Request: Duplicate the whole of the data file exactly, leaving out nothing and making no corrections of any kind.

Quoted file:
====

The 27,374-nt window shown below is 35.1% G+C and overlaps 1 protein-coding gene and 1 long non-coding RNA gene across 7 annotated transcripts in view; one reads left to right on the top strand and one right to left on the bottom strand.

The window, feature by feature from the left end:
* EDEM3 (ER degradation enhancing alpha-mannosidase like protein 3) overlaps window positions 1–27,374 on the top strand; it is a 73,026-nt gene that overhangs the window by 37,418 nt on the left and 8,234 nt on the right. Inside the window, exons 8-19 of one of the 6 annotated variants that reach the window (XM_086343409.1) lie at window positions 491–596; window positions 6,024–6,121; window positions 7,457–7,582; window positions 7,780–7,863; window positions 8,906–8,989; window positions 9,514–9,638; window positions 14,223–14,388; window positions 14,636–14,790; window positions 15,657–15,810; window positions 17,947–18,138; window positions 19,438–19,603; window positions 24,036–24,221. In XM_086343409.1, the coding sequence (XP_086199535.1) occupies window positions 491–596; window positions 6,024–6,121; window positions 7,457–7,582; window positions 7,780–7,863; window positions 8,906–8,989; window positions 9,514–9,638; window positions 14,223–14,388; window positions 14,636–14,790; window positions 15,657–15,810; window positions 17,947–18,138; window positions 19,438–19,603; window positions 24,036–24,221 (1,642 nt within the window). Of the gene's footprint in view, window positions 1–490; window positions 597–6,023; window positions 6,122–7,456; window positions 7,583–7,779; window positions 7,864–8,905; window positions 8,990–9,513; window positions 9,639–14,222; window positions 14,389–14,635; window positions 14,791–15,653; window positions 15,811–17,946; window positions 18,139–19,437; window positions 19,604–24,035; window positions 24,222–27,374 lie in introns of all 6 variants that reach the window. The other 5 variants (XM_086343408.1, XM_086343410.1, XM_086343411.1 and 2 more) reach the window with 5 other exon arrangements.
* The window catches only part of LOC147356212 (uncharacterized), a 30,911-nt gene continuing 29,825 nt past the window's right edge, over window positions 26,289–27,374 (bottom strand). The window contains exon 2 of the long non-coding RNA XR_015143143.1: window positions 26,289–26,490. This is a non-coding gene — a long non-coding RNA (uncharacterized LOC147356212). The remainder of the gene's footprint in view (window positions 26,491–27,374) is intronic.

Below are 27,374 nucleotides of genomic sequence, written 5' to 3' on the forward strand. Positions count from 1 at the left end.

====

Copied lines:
The 27,374-nt window shown below is 35.1% G+C and overlaps 1 protein-coding gene and 1 long non-coding RNA gene across 7 annotated transcripts in view; one reads left to right on the top strand and one right to left on the bottom strand.

The window, feature by feature from the left end:
* EDEM3 (ER degradation enhancing alpha-mannosidase like protein 3) overlaps window positions 1–27,374 on the top strand; it is a 73,026-nt gene that overhangs the window by 37,418 nt on the left and 8,234 nt on the right. Inside the window, exons 8-19 of one of the 6 annotated variants that reach the window (XM_086343409.1) lie at window positions 491–596; window positions 6,024–6,121; window positions 7,457–7,582; window positions 7,780–7,863; window positions 8,906–8,989; window positions 9,514–9,638; window positions 14,223–14,388; window positions 14,636–14,790; window positions 15,657–15,810; window positions 17,947–18,138; window positions 19,438–19,603; window positions 24,036–24,221. In XM_086343409.1, the coding sequence (XP_086199535.1) occupies window positions 491–596; window positions 6,024–6,121; window positions 7,457–7,582; window positions 7,780–7,863; window positions 8,906–8,989; window positions 9,514–9,638; window positions 14,223–14,388; window positions 14,636–14,790; window positions 15,657–15,810; window positions 17,947–18,138; window positions 19,438–19,603; window positions 24,036–24,221 (1,642 nt within the window). Of the gene's footprint in view, window positions 1–490; window positions 597–6,023; window positions 6,122–7,456; window positions 7,583–7,779; window positions 7,864–8,905; window positions 8,990–9,513; window positions 9,639–14,222; window positions 14,389–14,635; window positions 14,791–15,653; window positions 15,811–17,946; window positions 18,139–19,437; window positions 19,604–24,035; window positions 24,222–27,374 lie in introns of all 6 variants that reach the window. The other 5 variants (XM_086343408.1, XM_086343410.1, XM_086343411.1 and 2 more) reach the window with 5 other exon arrangements.
* The window catches only part of LOC147356212 (uncharacterized), a 30,911-nt gene continuing 29,825 nt past the window's right edge, over window positions 26,289–27,374 (bottom strand). The window contains exon 2 of the long non-coding RNA XR_015143143.1: window positions 26,289–26,490. This is a non-coding gene — a long non-coding RNA (uncharacterized LOC147356212). The remainder of the gene's footprint in view (window positions 26,491–27,374) is intronic.

Below are 27,374 nucleotides of genomic sequence, written 5' to 3' on the forward strand. Positions count from 1 at the left end.